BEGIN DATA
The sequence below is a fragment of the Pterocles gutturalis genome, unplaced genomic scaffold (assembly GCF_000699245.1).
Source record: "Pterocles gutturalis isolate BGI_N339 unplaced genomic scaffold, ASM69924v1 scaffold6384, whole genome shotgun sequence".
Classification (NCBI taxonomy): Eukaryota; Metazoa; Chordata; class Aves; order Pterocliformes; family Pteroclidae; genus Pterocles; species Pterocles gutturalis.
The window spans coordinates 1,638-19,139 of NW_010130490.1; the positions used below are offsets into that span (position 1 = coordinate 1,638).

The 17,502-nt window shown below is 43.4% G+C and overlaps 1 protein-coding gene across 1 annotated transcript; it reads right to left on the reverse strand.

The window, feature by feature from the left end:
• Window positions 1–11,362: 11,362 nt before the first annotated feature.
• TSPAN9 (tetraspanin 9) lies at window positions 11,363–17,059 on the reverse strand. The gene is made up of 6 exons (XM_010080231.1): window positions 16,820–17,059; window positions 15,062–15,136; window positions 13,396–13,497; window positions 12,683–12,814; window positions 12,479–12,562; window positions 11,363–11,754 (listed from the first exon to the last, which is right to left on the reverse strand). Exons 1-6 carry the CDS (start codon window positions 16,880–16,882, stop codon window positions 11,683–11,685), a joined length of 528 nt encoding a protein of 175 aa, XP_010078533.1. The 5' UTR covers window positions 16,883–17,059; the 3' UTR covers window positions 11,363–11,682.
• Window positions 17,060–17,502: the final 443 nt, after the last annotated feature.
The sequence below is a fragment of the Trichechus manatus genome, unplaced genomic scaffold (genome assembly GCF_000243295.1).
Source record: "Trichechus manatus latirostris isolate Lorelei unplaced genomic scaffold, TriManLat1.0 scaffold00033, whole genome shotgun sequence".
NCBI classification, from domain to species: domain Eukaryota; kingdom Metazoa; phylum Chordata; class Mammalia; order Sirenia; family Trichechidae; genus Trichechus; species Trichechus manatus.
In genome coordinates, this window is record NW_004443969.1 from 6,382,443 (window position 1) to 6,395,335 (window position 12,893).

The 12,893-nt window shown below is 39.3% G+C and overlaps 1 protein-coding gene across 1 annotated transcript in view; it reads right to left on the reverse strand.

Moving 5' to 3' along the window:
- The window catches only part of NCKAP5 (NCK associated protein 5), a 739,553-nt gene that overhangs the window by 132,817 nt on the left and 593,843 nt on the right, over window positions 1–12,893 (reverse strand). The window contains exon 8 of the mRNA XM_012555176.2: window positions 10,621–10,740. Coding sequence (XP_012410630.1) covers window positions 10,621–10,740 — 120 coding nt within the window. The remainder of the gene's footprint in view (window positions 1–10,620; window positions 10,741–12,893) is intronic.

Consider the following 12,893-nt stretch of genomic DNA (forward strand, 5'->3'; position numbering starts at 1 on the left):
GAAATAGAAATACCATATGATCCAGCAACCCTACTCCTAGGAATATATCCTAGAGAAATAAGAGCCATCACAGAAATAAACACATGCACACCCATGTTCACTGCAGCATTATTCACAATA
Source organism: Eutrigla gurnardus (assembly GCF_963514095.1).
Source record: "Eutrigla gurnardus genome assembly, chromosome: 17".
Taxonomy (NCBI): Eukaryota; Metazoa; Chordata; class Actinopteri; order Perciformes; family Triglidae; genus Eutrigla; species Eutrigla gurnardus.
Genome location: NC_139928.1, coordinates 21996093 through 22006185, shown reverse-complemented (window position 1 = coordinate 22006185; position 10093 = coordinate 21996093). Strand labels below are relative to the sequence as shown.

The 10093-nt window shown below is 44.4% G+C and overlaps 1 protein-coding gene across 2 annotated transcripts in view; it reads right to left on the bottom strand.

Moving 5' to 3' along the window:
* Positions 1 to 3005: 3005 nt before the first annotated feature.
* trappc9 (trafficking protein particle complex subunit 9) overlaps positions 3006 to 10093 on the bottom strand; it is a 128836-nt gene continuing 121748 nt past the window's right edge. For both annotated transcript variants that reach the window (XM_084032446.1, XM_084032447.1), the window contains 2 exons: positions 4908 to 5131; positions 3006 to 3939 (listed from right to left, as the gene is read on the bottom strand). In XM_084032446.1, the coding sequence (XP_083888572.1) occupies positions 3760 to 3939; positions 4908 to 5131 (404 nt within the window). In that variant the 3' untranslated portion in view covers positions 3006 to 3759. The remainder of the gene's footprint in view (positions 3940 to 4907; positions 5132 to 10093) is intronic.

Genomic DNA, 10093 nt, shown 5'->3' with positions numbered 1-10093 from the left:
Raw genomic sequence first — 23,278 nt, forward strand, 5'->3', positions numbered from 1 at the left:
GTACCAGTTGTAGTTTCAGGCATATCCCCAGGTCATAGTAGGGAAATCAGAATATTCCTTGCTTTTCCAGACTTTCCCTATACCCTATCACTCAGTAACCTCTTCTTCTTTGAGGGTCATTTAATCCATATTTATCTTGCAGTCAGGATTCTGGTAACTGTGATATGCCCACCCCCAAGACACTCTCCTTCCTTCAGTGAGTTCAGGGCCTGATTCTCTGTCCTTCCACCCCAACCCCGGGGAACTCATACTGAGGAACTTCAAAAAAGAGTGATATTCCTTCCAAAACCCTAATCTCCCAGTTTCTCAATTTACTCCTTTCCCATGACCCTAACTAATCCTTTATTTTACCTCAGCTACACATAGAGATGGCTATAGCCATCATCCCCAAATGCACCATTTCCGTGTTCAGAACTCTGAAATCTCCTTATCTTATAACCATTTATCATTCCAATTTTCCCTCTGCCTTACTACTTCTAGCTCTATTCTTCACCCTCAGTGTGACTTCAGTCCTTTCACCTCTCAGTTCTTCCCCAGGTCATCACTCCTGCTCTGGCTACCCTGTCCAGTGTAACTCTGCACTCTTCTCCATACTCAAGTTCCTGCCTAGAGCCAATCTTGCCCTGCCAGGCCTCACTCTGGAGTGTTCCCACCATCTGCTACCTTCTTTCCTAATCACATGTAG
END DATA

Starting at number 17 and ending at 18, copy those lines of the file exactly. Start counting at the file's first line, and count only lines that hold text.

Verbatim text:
Consider the following 12,893-nt stretch of genomic DNA (forward strand, 5'->3'; position numbering starts at 1 on the left):
GAAATAGAAATACCATATGATCCAGCAACCCTACTCCTAGGAATATATCCTAGAGAAATAAGAGCCATCACAGAAATAAACACATGCACACCCATGTTCACTGCAGCATTATTCACAATA